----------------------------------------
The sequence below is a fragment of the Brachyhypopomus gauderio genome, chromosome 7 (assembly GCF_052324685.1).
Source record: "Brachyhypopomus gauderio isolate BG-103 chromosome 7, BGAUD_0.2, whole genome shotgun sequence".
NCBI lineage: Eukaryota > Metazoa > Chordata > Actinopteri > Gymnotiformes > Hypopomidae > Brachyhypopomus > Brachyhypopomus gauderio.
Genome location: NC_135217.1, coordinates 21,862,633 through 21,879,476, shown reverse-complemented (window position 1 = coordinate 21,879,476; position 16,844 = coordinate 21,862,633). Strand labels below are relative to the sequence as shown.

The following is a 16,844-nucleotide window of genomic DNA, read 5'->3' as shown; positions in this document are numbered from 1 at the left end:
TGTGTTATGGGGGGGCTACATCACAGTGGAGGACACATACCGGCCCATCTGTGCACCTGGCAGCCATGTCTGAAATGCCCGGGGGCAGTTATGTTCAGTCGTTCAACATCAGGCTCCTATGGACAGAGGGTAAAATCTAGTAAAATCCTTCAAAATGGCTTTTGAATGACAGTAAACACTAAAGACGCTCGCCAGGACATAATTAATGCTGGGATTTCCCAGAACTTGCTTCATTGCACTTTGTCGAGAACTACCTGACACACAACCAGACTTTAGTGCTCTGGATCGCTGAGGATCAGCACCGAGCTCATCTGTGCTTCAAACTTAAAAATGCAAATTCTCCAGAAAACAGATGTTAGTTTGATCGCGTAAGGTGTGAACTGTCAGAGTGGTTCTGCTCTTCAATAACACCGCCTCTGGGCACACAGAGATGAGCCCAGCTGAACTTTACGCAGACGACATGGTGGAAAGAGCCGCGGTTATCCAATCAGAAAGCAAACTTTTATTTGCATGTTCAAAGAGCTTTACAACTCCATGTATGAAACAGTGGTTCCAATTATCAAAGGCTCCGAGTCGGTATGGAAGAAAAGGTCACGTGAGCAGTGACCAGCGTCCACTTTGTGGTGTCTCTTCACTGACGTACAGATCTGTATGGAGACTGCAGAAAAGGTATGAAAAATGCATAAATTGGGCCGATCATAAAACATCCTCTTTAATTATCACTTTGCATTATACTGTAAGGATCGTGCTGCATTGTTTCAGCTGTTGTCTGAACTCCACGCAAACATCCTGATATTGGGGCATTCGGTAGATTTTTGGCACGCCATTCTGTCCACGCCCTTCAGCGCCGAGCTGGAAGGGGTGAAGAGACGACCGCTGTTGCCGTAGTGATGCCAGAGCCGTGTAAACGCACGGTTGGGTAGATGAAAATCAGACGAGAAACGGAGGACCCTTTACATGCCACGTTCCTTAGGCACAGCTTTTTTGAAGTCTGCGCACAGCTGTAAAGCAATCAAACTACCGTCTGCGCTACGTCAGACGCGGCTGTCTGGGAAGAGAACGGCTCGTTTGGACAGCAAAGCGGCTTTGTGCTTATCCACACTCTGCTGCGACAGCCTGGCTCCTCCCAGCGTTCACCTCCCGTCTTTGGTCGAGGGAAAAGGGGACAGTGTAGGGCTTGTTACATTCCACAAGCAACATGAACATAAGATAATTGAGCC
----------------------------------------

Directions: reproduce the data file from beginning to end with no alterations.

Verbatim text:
The sequence below is a fragment of the Brachyhypopomus gauderio genome, chromosome 7 (assembly GCF_052324685.1).
Source record: "Brachyhypopomus gauderio isolate BG-103 chromosome 7, BGAUD_0.2, whole genome shotgun sequence".
NCBI lineage: Eukaryota > Metazoa > Chordata > Actinopteri > Gymnotiformes > Hypopomidae > Brachyhypopomus > Brachyhypopomus gauderio.
Genome location: NC_135217.1, coordinates 21,862,633 through 21,879,476, shown reverse-complemented (window position 1 = coordinate 21,879,476; position 16,844 = coordinate 21,862,633). Strand labels below are relative to the sequence as shown.

The following is a 16,844-nucleotide window of genomic DNA, read 5'->3' as shown; positions in this document are numbered from 1 at the left end:
TGTGTTATGGGGGGGCTACATCACAGTGGAGGACACATACCGGCCCATCTGTGCACCTGGCAGCCATGTCTGAAATGCCCGGGGGCAGTTATGTTCAGTCGTTCAACATCAGGCTCCTATGGACAGAGGGTAAAATCTAGTAAAATCCTTCAAAATGGCTTTTGAATGACAGTAAACACTAAAGACGCTCGCCAGGACATAATTAATGCTGGGATTTCCCAGAACTTGCTTCATTGCACTTTGTCGAGAACTACCTGACACACAACCAGACTTTAGTGCTCTGGATCGCTGAGGATCAGCACCGAGCTCATCTGTGCTTCAAACTTAAAAATGCAAATTCTCCAGAAAACAGATGTTAGTTTGATCGCGTAAGGTGTGAACTGTCAGAGTGGTTCTGCTCTTCAATAACACCGCCTCTGGGCACACAGAGATGAGCCCAGCTGAACTTTACGCAGACGACATGGTGGAAAGAGCCGCGGTTATCCAATCAGAAAGCAAACTTTTATTTGCATGTTCAAAGAGCTTTACAACTCCATGTATGAAACAGTGGTTCCAATTATCAAAGGCTCCGAGTCGGTATGGAAGAAAAGGTCACGTGAGCAGTGACCAGCGTCCACTTTGTGGTGTCTCTTCACTGACGTACAGATCTGTATGGAGACTGCAGAAAAGGTATGAAAAATGCATAAATTGGGCCGATCATAAAACATCCTCTTTAATTATCACTTTGCATTATACTGTAAGGATCGTGCTGCATTGTTTCAGCTGTTGTCTGAACTCCACGCAAACATCCTGATATTGGGGCATTCGGTAGATTTTTGGCACGCCATTCTGTCCACGCCCTTCAGCGCCGAGCTGGAAGGGGTGAAGAGACGACCGCTGTTGCCGTAGTGATGCCAGAGCCGTGTAAACGCACGGTTGGGTAGATGAAAATCAGACGAGAAACGGAGGACCCTTTACATGCCACGTTCCTTAGGCACAGCTTTTTTGAAGTCTGCGCACAGCTGTAAAGCAATCAAACTACCGTCTGCGCTACGTCAGACGCGGCTGTCTGGGAAGAGAACGGCTCGTTTGGACAGCAAAGCGGCTTTGTGCTTATCCACACTCTGCTGCGACAGCCTGGCTCCTCCCAGCGTTCACCTCCCGTCTTTGGTCGAGGGAAAAGGGGACAGTGTAGGGCTTGTTACATTCCACAAGCAACATGAACATAAGATAATTGAGCC